Friday, 18 February 2011


WHAT a result today was - the weather was a diamond in the week. It was either wet, or misty, or both on all the other days, but on our Tuesday off - it was PERFECT! I decided to take us to Padley Gorge and the edges above on this glorious day. With all the recent rains, there should be a lot of water coming down Burbage brook (which runs down the gorge). When we stepped outside the cottage, this is what greeted us in the garden border - our first snowdrops!
Spring is here - OFFICIAL!

We again started late, but each week was giving us a few more precious minutes of light, so I wasn't too concerned. We parked at Grindleford station (home of the famous cafe ) and walked down to the start of the gorge. Grindleford and Padley chapel in
particular, have a LOT of history to them. Read some of it here;
Here's a shot of the lower brook, tumbling over rocks.
The woods had that lovely, bright, clear spring light filtering through them.
The moss on the rocks seemed to glow today.
The small bridge, which affords a crossing of the brook, should you need it. We stayed on the right bank though as we climbed higher towards the head of the gorge.
Lots and lots of beautiful water features are in this dale. It's so accessible, almost anyone could get to this part.

They've added this new footbridge (this place is VERY popular with day trippers and picnickers from Sheffield in the hot summer months). I LOVE the way they've used shaped and 'gnarly' wood to construct it - makes it look a LOT more charming and rustic. There's a small footbridge further up which is just planks nailed together. Not nice.
As we left the confines of the gorge, we walked onto open country. We headed up to the top of Burbage rocks edge. On the way, we saw this unfinished stone trough. This, in a garden centre, would be worth about £600. It had a very bad crack in it, but I'm not sure if that happened when it was being made (it often did with these thing, as they are so weakened by the working), or if ice had done the damage since. Whatever, it makes for nice foreground in a picture.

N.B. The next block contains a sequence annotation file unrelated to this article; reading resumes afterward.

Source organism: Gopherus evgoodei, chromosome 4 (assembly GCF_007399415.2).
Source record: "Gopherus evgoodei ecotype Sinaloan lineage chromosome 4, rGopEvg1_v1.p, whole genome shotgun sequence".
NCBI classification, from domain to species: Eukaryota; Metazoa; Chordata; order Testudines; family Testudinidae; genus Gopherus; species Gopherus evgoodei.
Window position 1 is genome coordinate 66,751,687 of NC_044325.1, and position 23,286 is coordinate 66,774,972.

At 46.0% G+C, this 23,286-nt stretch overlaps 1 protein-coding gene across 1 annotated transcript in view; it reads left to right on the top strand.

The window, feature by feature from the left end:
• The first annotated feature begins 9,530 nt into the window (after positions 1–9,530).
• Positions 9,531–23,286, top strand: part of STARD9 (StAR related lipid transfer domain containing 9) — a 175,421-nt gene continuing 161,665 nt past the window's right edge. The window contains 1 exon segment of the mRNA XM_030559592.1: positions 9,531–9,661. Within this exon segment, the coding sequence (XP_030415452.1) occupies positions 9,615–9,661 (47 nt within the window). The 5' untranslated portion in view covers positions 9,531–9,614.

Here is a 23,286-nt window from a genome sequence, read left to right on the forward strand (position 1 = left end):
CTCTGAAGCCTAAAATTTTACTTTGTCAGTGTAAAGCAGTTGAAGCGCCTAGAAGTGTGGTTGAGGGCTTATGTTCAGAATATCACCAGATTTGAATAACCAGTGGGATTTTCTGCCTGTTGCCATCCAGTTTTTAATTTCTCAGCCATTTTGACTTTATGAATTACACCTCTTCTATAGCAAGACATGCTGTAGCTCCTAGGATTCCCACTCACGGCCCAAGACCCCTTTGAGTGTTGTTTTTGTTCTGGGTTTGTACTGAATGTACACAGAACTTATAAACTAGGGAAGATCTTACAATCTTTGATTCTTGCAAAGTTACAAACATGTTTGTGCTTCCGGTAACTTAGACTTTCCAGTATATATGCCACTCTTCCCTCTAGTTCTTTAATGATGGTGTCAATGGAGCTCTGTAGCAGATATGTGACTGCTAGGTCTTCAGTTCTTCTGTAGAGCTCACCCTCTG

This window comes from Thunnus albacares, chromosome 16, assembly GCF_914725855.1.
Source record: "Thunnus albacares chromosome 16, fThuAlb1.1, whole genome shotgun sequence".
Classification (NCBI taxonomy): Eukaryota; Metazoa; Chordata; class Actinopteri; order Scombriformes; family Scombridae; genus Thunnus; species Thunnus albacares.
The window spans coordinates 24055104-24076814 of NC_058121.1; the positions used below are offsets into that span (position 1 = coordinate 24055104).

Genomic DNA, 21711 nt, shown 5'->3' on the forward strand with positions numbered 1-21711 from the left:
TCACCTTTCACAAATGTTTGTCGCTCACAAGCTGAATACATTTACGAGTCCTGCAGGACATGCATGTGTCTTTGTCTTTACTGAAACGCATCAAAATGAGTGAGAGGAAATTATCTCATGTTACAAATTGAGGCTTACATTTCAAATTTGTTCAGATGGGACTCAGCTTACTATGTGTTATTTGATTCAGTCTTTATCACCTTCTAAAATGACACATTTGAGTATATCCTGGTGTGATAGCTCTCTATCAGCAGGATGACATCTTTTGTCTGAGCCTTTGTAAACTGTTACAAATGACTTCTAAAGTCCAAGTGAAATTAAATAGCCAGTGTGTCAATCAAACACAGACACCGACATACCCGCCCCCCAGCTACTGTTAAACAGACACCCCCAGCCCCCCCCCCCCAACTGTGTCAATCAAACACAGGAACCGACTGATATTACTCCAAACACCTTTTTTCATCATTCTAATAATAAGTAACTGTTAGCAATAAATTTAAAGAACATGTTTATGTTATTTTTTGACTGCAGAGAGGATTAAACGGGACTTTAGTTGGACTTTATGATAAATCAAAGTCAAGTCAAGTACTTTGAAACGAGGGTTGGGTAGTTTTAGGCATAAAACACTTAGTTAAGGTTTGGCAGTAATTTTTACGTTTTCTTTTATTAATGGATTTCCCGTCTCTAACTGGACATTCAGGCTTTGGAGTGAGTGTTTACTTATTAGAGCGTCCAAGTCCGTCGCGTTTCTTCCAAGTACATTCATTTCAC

Carl Wark (iron age fort) and Higger Tor in the background.
Looking along the sweep of Burbage rocks to Stanage edge.
Sue, just making sure where we are!
The view across the Edale valley to the great ridge.
A quiet 'whoosh' overhead as this paraglider passed over us (he gave us a wave).
We left Stanage edge down this very ancient track, worn by many, many feet and hooves.
If stones could talk!
Here's why Stanage is a favourite with the climbing fraternity.
Some of the most famous climbers in the world have cut their teeth on these slabs.
Looking back along the impressive rock edge.

We passed the famous 'North Lees Hall' where Charlotte Bronte once stayed while she wrote 'Jayne Eyre'.
Find out more about it here;
If you like, you can even stay at the hall;
We trod in Bronte's footsteps as we made our way towards Hathersage church.
How ancient does this fabulous cobbled path up to the church look?
Time was waning, but we still had a way to go to get back to the car at Grindleford.
The sun began to set behind the ridge - time to up the pace!

The last 45 minutes was in semi-darkness. We passed this collection of old millstones about 1/2 mile from the car.
A very satisfying and lovely day.


  1. Beautiful photos. I've seen the first snowdrops local to me this week too. Crocuses and daffodils are just popping up now and will be opening soon.

    I love Padley Gorge. We haven't been since the summer but I look forward to going back there soon! I agree with you about the rustic charm of the bridge. I saw a really lovely one in the Friends of the Peak magazine a while ago, quite similar to the one pictured, which had won an award for being eco friendly and for its design.

  2. Padley Gorge is always a winner with our family - the kids call it "The Chip Butty Walk" - as it always includes a trip to the cafe. xxxx

  3. I haven't been in the cafe for YEARS - maybe I should, & try one of the buttys!